Daniel Montellese, MD
The first documented case of sudden cardiac death occurred in 490 BC, when Pheidippides, a Greek soldier who ran from Marathon to Athens to spread the news of his army’s victory over Persia, delivered his message and then collapsed and died. In the modern era, the sudden death of a number of high-profile athletes has raised public interest in this infrequent event. The public perceives young competitive athletes as robust invulnerable members of our society. Their unexpected death often incites heated debate among the public and, more specifically, the medical community on the prevention of sudden cardiac death and the appropriateness of the existing screening guidelines.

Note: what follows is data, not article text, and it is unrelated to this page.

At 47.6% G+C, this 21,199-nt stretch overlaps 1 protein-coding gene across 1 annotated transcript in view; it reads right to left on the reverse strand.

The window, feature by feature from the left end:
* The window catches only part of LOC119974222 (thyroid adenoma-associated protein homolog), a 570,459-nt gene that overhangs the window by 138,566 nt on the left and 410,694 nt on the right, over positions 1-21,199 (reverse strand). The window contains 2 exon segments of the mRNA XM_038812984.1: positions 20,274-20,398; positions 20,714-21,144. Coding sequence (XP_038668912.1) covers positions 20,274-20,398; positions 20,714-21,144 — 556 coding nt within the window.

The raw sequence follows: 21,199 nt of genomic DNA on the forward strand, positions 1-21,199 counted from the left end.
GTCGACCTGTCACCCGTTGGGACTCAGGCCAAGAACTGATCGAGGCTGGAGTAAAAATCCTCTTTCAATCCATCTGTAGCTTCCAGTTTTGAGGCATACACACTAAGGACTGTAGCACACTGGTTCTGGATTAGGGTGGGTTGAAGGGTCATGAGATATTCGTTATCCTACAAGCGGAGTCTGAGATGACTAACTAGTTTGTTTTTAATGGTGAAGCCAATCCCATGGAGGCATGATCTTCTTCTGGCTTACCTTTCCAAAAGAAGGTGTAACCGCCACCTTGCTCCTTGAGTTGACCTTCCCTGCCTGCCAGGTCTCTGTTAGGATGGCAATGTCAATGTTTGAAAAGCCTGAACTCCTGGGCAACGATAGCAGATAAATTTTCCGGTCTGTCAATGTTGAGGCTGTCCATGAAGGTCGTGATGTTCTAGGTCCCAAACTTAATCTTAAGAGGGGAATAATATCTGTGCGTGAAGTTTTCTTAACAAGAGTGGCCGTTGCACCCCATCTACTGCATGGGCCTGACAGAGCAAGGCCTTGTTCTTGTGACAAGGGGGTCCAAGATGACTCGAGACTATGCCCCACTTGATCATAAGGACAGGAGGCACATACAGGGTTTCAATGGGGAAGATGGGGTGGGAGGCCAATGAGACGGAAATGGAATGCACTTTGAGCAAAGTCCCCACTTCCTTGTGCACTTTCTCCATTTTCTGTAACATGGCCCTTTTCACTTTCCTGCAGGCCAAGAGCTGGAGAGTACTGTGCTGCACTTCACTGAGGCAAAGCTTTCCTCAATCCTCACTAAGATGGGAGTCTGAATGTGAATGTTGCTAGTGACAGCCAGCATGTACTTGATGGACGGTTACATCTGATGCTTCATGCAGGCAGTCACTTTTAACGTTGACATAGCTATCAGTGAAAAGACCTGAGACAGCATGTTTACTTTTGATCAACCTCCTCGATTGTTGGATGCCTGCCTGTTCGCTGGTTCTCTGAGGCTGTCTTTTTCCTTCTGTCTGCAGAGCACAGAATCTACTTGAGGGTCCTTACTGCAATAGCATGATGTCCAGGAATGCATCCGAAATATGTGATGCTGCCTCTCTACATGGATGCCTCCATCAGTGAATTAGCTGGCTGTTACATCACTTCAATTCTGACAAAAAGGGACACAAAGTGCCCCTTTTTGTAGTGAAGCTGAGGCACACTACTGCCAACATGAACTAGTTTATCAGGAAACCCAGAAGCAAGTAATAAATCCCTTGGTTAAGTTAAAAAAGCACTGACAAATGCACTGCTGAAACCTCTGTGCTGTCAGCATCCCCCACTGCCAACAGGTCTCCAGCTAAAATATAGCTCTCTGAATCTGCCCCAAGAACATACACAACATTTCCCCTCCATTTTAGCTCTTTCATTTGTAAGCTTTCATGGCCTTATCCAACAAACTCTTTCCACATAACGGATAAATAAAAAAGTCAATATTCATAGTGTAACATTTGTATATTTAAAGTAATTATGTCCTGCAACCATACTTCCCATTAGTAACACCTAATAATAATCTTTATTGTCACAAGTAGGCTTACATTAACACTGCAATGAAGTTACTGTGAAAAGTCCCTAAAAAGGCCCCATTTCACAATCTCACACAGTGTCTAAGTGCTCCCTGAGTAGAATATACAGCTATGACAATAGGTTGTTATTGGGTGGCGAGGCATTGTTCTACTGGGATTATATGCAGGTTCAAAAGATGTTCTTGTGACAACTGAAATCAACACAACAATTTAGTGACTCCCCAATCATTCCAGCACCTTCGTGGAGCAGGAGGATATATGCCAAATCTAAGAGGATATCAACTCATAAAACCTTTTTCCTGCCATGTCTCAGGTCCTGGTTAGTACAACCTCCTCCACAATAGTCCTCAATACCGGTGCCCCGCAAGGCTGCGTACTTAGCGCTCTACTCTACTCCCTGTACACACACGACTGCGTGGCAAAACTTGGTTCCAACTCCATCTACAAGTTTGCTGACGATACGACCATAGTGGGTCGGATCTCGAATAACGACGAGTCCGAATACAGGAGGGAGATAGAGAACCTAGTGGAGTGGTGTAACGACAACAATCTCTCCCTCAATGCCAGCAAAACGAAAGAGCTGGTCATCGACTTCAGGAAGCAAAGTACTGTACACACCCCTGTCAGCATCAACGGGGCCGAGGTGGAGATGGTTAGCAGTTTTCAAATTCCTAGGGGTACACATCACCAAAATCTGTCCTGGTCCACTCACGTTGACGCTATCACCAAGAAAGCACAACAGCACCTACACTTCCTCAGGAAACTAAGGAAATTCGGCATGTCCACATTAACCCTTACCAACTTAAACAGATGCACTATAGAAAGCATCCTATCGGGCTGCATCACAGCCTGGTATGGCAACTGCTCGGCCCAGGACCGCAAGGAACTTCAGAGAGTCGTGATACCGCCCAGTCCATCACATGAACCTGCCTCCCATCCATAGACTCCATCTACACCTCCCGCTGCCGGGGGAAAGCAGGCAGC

The largest available studies estimate the risk of sudden cardiac death among high school and collegiate athletes to be between 1 per 100 000 and 1 per 300 000 each year.1-3 An estimated 50 to 100 cases occur in the United States annually.3,4 Being symptomatic prior to a sudden cardiac death event is more often the exception rather than the rule. These devastating events are frequently the presenting clinical manifestation of an underlying cardiovascular disorder. One of the earliest clinicopathologic studies in young competitive athletes identified structural cardiovascular abnormalities in 28 of 29 athletes, with hypertrophic cardiomyopathy as the most likely etiology of sudden death in 14 of the 29 cases.3 In 1991, a review of prior studies found that the most common etiology of sudden cardiac death in athletes was hypertrophic cardiomyopathy, occurring 24% of the time, followed by coronary anomalies (18%) and myocarditis (12%).5 The remaining cases of sudden cardiac death in athletes relate to other cardiac electrical disorders, such as long QT syndrome and Wolff-Parkinson-White syndrome, or commotio cordis (ventricular arrhythmia induced by blunt chest wall trauma in a structurally normal heart), as well as complications of asthma and substance misuse.4